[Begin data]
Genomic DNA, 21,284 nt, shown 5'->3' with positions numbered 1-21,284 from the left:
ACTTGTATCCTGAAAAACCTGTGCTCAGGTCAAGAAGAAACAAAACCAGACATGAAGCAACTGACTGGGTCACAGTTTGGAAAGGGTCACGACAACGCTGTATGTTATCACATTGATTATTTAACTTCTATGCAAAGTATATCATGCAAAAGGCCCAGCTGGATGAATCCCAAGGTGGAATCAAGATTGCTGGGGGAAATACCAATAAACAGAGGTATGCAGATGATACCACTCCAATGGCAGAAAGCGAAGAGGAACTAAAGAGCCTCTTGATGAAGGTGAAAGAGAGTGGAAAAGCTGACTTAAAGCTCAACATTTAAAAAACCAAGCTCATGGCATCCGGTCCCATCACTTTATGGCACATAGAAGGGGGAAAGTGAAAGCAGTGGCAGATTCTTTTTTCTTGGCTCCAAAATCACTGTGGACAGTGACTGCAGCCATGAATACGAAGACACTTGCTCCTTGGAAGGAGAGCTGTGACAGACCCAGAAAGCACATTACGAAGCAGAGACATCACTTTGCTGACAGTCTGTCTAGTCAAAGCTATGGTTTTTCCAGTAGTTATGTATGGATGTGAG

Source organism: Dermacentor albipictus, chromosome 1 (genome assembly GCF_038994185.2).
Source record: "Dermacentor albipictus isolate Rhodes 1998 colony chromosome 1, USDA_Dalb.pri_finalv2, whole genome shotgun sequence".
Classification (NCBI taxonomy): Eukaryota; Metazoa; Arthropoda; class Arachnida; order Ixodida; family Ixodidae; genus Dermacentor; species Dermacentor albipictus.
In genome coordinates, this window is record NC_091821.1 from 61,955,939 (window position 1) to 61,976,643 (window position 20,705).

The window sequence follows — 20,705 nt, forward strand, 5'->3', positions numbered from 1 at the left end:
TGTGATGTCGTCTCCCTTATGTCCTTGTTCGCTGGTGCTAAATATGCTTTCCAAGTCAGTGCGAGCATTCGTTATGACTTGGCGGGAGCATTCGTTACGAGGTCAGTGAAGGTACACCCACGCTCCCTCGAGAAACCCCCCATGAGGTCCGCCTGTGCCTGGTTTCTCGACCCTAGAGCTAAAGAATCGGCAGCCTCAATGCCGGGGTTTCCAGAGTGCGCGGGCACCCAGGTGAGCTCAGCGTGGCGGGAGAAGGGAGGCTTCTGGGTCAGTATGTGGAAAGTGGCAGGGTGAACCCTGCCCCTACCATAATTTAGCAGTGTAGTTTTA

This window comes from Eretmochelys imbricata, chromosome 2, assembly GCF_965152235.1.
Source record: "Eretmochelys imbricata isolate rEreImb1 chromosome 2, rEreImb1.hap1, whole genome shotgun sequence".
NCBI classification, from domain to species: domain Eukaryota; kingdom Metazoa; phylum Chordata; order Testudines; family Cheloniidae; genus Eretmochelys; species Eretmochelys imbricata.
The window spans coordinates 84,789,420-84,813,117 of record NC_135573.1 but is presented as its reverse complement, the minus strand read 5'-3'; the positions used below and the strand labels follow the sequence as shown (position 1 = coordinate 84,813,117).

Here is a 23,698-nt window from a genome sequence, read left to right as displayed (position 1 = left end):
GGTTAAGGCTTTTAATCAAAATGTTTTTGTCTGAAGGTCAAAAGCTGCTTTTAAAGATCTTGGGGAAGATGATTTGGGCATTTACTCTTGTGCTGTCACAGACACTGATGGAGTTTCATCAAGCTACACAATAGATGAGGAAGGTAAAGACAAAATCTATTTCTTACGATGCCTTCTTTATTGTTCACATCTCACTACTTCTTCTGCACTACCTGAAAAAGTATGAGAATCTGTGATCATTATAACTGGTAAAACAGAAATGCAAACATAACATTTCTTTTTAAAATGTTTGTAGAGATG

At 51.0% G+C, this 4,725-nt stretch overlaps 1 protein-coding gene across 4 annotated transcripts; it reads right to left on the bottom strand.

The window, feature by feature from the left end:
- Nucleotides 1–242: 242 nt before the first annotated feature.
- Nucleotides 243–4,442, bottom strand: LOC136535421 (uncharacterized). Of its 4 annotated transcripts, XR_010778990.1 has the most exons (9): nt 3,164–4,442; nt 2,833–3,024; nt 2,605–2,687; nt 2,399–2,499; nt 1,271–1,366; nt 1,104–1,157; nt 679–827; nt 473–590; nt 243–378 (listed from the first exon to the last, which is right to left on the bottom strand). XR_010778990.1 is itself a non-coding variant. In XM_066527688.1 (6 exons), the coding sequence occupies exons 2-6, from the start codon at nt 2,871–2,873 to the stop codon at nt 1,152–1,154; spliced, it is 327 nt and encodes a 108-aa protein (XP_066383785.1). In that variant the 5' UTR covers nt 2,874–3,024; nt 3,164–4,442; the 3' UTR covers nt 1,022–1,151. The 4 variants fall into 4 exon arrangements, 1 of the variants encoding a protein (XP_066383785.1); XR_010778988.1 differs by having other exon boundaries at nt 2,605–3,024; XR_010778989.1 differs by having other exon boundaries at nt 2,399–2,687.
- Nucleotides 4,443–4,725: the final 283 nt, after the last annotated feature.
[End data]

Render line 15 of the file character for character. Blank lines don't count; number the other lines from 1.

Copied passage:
At 51.0% G+C, this 4,725-nt stretch overlaps 1 protein-coding gene across 4 annotated transcripts; it reads right to left on the bottom strand.